A circus that won't amuse consumers

File photo. (Collected) File photo. (Collected)

A view-exchange meeting organised by the FBCCI and attended by traders of all hues--- refiners, millers, wholesalers and retailers--- held last Sunday ahead of the holy month of Ramadan was more of a routine affair. The apex chamber organizes this kind of meeting every year.

Consumers do never expect anything tangible from such meetings, for all sections of traders dealing in essentials in breach of their promise to keep essentials' prices stable have always been up for grabbing a few extra bucks during Ramadan.

This year, however, the atmosphere of such a meeting held at the FBCCI headquarters was unlike that of the previous gatherings. It was quite volatile with the millers and refiners on the one side and the wholesalers on the other pointing accusing fingers at each other when the practice of selling essentials beyond the government-fixed prices came up for discussion. The wholesalers accused the millers and refiners of charging prices higher than the ones fixed by the government. The items they mentioned included sugar and cooking oils. They also alleged that there was a mismatch in prices the refiners and millers put in their sale receipts and the amount they realize from wholesalers, an allegation instantly dismissed by the former group.

Consumers, however, will have no reasons to be amused by the 'circus' staged by the traders. When the traders were holding their ritualistic meeting at the business district of Motijheel, the prices of a few essentials recorded yet another jump much to the discomfort of most consumers. The situation worsened during the last couple of days with prices of egg and chicken going up by another big margin. The price of a kilogramme of broiler chicken was selling at Tk 220 last Wednesday, representing a more than 50 per cent hike over the past few months. Prices of most other food items and spices have also gone through the roof. With the relevant government agencies remaining inactive in matters of price control, consumers have resigned to their fate.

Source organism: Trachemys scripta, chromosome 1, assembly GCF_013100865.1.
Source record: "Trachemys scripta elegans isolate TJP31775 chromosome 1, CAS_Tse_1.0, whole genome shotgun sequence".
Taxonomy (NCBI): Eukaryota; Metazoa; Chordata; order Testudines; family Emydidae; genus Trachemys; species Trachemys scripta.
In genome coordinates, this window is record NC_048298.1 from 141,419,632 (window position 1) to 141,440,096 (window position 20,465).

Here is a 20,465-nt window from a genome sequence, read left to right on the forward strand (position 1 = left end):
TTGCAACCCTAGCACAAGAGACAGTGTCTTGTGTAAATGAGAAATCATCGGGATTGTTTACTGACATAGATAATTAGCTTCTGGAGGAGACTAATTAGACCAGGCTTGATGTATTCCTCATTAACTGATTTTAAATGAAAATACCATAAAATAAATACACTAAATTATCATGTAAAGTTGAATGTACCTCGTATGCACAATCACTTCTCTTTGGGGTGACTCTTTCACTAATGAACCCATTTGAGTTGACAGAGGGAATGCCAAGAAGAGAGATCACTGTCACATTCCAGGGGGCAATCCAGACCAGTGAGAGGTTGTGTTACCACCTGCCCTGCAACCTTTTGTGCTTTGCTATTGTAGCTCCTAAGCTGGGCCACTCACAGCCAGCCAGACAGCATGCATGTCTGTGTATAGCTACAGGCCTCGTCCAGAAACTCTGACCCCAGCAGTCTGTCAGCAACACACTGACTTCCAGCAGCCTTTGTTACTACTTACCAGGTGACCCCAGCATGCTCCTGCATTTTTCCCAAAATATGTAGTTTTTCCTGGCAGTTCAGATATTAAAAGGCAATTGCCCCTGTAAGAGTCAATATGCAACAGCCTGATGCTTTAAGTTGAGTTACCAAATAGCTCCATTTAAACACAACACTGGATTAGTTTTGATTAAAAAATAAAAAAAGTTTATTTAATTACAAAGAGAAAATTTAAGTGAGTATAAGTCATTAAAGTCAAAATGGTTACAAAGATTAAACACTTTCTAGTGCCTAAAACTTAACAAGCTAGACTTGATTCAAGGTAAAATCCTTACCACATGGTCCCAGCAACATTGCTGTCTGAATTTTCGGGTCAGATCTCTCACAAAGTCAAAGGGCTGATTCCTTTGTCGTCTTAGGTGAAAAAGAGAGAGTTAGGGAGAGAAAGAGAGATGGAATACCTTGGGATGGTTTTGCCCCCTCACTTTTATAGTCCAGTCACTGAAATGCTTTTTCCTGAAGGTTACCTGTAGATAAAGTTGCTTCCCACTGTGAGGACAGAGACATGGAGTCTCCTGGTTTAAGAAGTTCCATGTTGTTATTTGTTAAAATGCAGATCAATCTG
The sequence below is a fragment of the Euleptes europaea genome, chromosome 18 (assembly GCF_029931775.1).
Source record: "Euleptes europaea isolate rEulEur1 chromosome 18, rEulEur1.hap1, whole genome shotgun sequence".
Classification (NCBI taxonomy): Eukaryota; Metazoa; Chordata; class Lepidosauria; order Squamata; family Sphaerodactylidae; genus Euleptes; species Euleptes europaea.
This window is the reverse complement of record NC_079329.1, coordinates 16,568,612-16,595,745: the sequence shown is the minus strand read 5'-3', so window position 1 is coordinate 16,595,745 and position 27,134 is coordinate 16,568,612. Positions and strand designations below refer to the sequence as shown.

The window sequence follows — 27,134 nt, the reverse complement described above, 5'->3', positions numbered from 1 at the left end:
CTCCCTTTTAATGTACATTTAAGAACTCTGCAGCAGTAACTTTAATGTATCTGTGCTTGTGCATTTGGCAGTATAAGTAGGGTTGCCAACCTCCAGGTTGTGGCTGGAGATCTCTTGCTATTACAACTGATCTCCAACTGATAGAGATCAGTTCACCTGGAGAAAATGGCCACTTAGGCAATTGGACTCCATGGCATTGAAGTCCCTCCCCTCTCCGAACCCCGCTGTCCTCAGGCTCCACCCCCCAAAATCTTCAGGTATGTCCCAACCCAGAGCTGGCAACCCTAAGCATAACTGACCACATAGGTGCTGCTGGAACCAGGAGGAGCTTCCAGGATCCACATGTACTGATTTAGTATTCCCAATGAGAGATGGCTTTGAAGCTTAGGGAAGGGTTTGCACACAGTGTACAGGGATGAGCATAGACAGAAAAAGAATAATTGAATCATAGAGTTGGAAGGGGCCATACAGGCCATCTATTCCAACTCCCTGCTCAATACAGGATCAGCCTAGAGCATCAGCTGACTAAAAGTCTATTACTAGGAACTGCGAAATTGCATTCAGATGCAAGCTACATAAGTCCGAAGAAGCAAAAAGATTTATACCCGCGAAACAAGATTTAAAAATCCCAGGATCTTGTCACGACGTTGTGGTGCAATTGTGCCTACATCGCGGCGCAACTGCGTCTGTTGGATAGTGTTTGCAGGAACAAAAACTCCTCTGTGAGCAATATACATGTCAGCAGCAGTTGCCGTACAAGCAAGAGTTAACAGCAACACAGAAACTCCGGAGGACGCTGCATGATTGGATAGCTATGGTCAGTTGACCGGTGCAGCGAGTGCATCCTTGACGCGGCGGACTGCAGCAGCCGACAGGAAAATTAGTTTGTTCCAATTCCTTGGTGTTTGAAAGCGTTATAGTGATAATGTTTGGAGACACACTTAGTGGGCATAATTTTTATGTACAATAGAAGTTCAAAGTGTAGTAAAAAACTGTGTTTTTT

The ground is fertile for profit-hungry traders to maximise their profit. The Russian-Ukraine war gave the first opportunity to hike the prices of imported essentials. When the international prices started easing, the shortage of dollars at home came as a real shocker. Though the government has kept the greenback window open for the import of essentials, some traders are finding it difficult to open the letters of credit and pay for the goods that arrived at the country's ports. Needless to mention the impact of soaring prices of the dollar against the local currency on goods imported from abroad. The locally produced goods, essentials or otherwise, too are experiencing some degree of sympathetic rise.

The month of Ramadan is nearly five weeks away. Consumers are bracing for another bout of price rise since the traders have the habit of maximising their profit during Ramadan.

President of FBCCI Jashim Uddin reminded participants of the last Sunday's meeting about the tradition of many countries where traders lower prices of goods on the occasion of festivals, religious or otherwise. His observation would surely have no impact on the greedy traders. The latter are most likely to make a repeat performance during the upcoming Ramadan.

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